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Identification of Spontaneous Feline Idiopathic Pulmonary Fibrosis: UIP changes

Identification of Spontaneous Feline Idiopathic Pulmonary Fibrosis: UIP changesCats with IPF acquire lung histopathology similar to human IPF. Previous to the 2000 statement designating UIP as the pathologic manifestation of IPF, acute interstitial pneumonia, desquamative interstitial pneumonia, and NSIP were also considered variations of IPF. These other pulmonary diseases lack the temporal heterogeneity and evidence of ongoing fibrogenesis of IPF. Complicating this classification system is the finding of Flaherty et al, who found considerable variation between lobes of individual patients with IPF; many of the patients had histologic features consistent with fibrotic NSIP in lobes away from the UIP changes. We are unable at this time to discuss the uniformity of changes between lobes in individual cats because the tissues examined represent material collected from individual lobes, prior to knowledge of the nature of the disease process and the potential for interlobar variability. Examination of entire lung fields from affected cats, with careful sampling of a variety of lobes, will be important to address this question. this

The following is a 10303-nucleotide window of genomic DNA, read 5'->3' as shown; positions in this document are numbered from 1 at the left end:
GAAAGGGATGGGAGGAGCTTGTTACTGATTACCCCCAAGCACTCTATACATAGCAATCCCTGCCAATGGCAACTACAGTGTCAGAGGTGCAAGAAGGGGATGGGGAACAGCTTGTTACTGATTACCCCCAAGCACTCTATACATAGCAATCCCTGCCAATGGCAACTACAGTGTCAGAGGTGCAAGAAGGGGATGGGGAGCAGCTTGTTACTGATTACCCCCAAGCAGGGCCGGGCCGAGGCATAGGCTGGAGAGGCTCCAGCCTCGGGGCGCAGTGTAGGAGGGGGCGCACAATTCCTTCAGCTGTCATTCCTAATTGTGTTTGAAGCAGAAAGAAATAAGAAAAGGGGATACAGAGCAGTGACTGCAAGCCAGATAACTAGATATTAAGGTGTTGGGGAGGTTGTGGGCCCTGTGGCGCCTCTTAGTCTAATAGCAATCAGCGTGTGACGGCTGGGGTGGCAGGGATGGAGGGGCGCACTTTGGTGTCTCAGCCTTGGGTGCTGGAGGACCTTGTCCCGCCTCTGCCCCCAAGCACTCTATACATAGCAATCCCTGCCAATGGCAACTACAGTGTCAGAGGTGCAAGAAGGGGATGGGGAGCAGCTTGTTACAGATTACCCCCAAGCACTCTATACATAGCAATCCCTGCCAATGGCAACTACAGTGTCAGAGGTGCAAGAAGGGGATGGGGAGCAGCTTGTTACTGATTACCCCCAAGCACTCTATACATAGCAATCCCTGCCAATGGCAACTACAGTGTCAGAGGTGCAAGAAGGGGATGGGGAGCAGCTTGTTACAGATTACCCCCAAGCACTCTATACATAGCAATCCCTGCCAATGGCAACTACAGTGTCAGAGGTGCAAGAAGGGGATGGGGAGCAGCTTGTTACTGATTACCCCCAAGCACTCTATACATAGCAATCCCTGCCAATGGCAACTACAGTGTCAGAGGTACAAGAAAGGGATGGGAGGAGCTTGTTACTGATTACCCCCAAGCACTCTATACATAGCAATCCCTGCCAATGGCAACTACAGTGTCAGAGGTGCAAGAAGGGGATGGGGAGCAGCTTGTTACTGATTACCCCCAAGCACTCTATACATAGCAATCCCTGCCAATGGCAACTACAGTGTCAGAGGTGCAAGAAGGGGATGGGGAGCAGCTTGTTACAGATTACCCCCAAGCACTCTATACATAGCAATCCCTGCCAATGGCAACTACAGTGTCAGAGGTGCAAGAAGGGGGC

Microscopic honeycomb change is very common, and characteristic in human and feline IPF. The identification of this morphologic feature, which is not a feature of rodent models of lung fibrosis, has important implications for studying the disease. Numerous important growth factors, including many with profibrogenic activity such as transforming growth factor-^, can be immunohistochemically localized to this population of cells in humans. Studies are ongoing to immunohistochemically characterize the presence of similar proteins in the feline lung. Mucous cell metaplasia in feline IPF is similar to reports in honeycomb lung of humans.- The mucous metaplasia in feline and human IPF may be an adaptive response to the chronic, progressive injury to the lung. Alternatively, this phenotype may reflect local production of cytokines, such as interleukin-13, which are known to induce pulmonary mucous cell metaplasia. The role of mucous cell metaplasia in the progression of the disease is unclear, although excess mucus production has been associated with a poorer prognosis in human patients with IPF.